Medicago, a biopharmaceutical company focused on developing vaccines based on proprietary manufacturing technologies and Virus-Like Particles (VLPs), has received clearance by Health Canada to initiate its phase II, dose-sparing clinical trial for an H5N1 Avian Influenza VLP vaccine candidate. All clinical lots have been produced and the trial will commence with interim results expected this summer.
"This trial follows on from our recent positive phase I interim results, which demonstrate that our vaccine candidate is, in our opinion, the best in class,” said Andy Sheldon, president and chief executive officer of Medicago. “In the face of a pandemic, it will be essential for governments to deploy an effective vaccine within their borders as quickly as possible."
Three clinical trials to date have been performed including 403 subjects. Medicago's H5N1 vaccine candidate was found to be safe and well-tolerated and induced a solid immune response. A U.S. phase I study was recently completed using a 20µg dose of the H5 VLP vaccine with or without the Alhydrogel (alum adjuvant) or the glucopyranosyl Lipid A (GLA-AF) adjuvant, given either intradermally (ID) or intramuscularly (IM). The results obtained revealed that all formulations were safe and well-tolerated and both alum and GLA induced antibody levels that met the three CHMP criteria for licensure of influenza vaccines.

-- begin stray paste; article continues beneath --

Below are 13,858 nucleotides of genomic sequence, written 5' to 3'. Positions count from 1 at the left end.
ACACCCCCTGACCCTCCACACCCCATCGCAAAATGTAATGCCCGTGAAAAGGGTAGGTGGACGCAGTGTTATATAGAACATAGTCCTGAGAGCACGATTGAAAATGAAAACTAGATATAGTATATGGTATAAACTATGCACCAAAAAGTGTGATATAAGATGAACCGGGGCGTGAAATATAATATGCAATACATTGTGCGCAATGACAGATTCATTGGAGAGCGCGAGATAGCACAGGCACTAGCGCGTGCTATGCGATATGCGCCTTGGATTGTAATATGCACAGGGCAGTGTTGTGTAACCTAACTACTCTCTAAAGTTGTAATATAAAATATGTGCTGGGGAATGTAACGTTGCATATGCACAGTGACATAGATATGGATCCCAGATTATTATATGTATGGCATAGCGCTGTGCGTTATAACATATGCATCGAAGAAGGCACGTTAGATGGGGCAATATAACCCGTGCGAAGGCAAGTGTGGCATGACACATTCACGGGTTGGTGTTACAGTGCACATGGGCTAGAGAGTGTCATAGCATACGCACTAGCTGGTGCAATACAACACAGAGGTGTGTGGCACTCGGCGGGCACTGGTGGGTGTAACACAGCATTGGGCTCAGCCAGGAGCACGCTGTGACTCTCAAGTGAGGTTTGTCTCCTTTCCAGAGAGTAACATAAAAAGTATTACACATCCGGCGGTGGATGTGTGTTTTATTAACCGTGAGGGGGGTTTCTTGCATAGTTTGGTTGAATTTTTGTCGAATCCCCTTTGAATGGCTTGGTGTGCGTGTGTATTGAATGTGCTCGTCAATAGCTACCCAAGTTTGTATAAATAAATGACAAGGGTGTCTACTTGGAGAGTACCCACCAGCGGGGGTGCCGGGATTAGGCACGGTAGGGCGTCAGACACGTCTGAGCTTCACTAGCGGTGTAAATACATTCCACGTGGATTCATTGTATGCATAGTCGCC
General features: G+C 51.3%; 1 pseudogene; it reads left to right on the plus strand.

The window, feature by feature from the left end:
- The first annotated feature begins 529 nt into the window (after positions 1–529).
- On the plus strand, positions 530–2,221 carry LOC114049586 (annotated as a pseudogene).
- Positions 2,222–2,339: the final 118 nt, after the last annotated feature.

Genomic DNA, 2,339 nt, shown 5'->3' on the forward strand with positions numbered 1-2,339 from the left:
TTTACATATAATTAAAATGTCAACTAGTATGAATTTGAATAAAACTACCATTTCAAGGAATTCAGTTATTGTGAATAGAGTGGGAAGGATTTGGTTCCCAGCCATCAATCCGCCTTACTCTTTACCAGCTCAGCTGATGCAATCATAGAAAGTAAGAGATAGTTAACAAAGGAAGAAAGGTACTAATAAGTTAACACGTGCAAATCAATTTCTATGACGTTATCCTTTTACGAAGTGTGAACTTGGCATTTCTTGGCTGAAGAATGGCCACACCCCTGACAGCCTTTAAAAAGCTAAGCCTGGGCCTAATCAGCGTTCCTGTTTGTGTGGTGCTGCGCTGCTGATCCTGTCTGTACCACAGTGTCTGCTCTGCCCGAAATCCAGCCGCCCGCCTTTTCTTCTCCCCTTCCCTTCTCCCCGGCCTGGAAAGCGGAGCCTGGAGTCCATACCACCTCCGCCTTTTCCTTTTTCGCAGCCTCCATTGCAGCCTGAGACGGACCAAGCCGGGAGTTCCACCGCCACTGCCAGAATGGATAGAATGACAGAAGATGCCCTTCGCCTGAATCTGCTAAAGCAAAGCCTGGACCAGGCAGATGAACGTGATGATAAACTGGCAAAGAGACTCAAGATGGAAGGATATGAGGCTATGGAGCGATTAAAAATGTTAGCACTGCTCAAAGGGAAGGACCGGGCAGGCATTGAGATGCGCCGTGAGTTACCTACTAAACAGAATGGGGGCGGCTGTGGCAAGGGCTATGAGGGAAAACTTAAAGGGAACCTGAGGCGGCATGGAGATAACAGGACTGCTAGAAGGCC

The phase II, dose-sparing study is designed as a multi-center, observer blind, placebo-controlled study using the IM route of administration, with alum or GLA-based adjuvant in healthy adults 18 to 60 years of age. A total of 390 subjects will be randomized to receive two doses of the H5 VLP vaccine formulated with alum adjuvant or GLA-SE adjuvant or placebo.
The primary endpoints are immunogenicity evaluated 21 days after each administration as well as safety and tolerability after each administration and 12 months after the last injection. As a secondary endpoint, the immunogenicity and cross-reactive antibodies induced by the H5 VLP vaccine will be evaluated. The trial is anticipated to take 15 months to complete, with initial safety and immunology data expected this summer.